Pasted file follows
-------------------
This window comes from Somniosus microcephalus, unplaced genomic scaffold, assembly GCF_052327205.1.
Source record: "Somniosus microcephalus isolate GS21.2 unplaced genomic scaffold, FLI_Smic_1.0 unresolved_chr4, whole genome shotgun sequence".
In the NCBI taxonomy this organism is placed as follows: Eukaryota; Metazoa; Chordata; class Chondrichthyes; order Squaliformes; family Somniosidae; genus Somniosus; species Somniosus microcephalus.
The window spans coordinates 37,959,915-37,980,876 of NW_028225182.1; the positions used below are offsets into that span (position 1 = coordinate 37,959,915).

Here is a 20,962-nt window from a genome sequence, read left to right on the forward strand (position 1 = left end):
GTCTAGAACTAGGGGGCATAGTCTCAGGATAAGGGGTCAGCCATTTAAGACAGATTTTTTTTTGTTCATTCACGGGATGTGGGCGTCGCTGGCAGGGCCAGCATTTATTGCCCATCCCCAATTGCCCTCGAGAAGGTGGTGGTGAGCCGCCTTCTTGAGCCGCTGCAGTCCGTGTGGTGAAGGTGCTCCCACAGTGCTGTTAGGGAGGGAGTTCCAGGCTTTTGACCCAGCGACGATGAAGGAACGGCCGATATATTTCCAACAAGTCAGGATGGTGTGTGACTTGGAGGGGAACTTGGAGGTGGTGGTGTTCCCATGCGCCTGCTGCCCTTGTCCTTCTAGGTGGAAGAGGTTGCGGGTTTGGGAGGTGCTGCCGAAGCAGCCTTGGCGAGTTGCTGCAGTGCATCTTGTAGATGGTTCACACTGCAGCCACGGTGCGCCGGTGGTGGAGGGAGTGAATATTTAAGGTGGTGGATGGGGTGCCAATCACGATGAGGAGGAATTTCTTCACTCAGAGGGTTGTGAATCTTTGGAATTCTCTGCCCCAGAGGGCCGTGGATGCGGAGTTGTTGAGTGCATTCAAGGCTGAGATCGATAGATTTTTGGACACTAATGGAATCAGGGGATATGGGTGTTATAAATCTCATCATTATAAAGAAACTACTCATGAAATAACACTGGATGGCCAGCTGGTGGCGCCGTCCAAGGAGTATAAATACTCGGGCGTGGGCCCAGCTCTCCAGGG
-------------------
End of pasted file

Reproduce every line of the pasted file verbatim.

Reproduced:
This window comes from Somniosus microcephalus, unplaced genomic scaffold, assembly GCF_052327205.1.
Source record: "Somniosus microcephalus isolate GS21.2 unplaced genomic scaffold, FLI_Smic_1.0 unresolved_chr4, whole genome shotgun sequence".
In the NCBI taxonomy this organism is placed as follows: Eukaryota; Metazoa; Chordata; class Chondrichthyes; order Squaliformes; family Somniosidae; genus Somniosus; species Somniosus microcephalus.
The window spans coordinates 37,959,915-37,980,876 of NW_028225182.1; the positions used below are offsets into that span (position 1 = coordinate 37,959,915).

Here is a 20,962-nt window from a genome sequence, read left to right on the forward strand (position 1 = left end):
GTCTAGAACTAGGGGGCATAGTCTCAGGATAAGGGGTCAGCCATTTAAGACAGATTTTTTTTTGTTCATTCACGGGATGTGGGCGTCGCTGGCAGGGCCAGCATTTATTGCCCATCCCCAATTGCCCTCGAGAAGGTGGTGGTGAGCCGCCTTCTTGAGCCGCTGCAGTCCGTGTGGTGAAGGTGCTCCCACAGTGCTGTTAGGGAGGGAGTTCCAGGCTTTTGACCCAGCGACGATGAAGGAACGGCCGATATATTTCCAACAAGTCAGGATGGTGTGTGACTTGGAGGGGAACTTGGAGGTGGTGGTGTTCCCATGCGCCTGCTGCCCTTGTCCTTCTAGGTGGAAGAGGTTGCGGGTTTGGGAGGTGCTGCCGAAGCAGCCTTGGCGAGTTGCTGCAGTGCATCTTGTAGATGGTTCACACTGCAGCCACGGTGCGCCGGTGGTGGAGGGAGTGAATATTTAAGGTGGTGGATGGGGTGCCAATCACGATGAGGAGGAATTTCTTCACTCAGAGGGTTGTGAATCTTTGGAATTCTCTGCCCCAGAGGGCCGTGGATGCGGAGTTGTTGAGTGCATTCAAGGCTGAGATCGATAGATTTTTGGACACTAATGGAATCAGGGGATATGGGTGTTATAAATCTCATCATTATAAAGAAACTACTCATGAAATAACACTGGATGGCCAGCTGGTGGCGCCGTCCAAGGAGTATAAATACTCGGGCGTGGGCCCAGCTCTCCAGGG